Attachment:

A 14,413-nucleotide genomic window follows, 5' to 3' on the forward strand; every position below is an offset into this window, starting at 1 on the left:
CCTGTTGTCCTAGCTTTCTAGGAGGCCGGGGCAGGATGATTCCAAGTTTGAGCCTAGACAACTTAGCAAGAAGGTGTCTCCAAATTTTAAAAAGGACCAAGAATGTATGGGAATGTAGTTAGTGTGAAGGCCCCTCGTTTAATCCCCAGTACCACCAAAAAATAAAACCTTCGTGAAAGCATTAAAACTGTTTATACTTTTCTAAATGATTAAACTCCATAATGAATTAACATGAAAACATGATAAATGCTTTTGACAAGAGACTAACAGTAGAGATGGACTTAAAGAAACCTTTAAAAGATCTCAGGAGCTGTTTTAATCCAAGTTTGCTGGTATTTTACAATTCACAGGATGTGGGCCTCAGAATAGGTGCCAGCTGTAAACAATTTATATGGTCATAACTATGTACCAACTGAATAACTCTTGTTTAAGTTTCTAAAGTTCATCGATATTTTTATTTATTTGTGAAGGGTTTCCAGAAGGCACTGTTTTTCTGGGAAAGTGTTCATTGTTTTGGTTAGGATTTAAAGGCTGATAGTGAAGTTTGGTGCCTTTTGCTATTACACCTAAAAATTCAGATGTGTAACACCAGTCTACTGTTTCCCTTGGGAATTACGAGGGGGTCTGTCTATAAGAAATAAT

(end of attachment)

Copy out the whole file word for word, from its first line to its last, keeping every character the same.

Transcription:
A 14,413-nucleotide genomic window follows, 5' to 3' on the forward strand; every position below is an offset into this window, starting at 1 on the left:
CCTGTTGTCCTAGCTTTCTAGGAGGCCGGGGCAGGATGATTCCAAGTTTGAGCCTAGACAACTTAGCAAGAAGGTGTCTCCAAATTTTAAAAAGGACCAAGAATGTATGGGAATGTAGTTAGTGTGAAGGCCCCTCGTTTAATCCCCAGTACCACCAAAAAATAAAACCTTCGTGAAAGCATTAAAACTGTTTATACTTTTCTAAATGATTAAACTCCATAATGAATTAACATGAAAACATGATAAATGCTTTTGACAAGAGACTAACAGTAGAGATGGACTTAAAGAAACCTTTAAAAGATCTCAGGAGCTGTTTTAATCCAAGTTTGCTGGTATTTTACAATTCACAGGATGTGGGCCTCAGAATAGGTGCCAGCTGTAAACAATTTATATGGTCATAACTATGTACCAACTGAATAACTCTTGTTTAAGTTTCTAAAGTTCATCGATATTTTTATTTATTTGTGAAGGGTTTCCAGAAGGCACTGTTTTTCTGGGAAAGTGTTCATTGTTTTGGTTAGGATTTAAAGGCTGATAGTGAAGTTTGGTGCCTTTTGCTATTACACCTAAAAATTCAGATGTGTAACACCAGTCTACTGTTTCCCTTGGGAATTACGAGGGGGTCTGTCTATAAGAAATAAT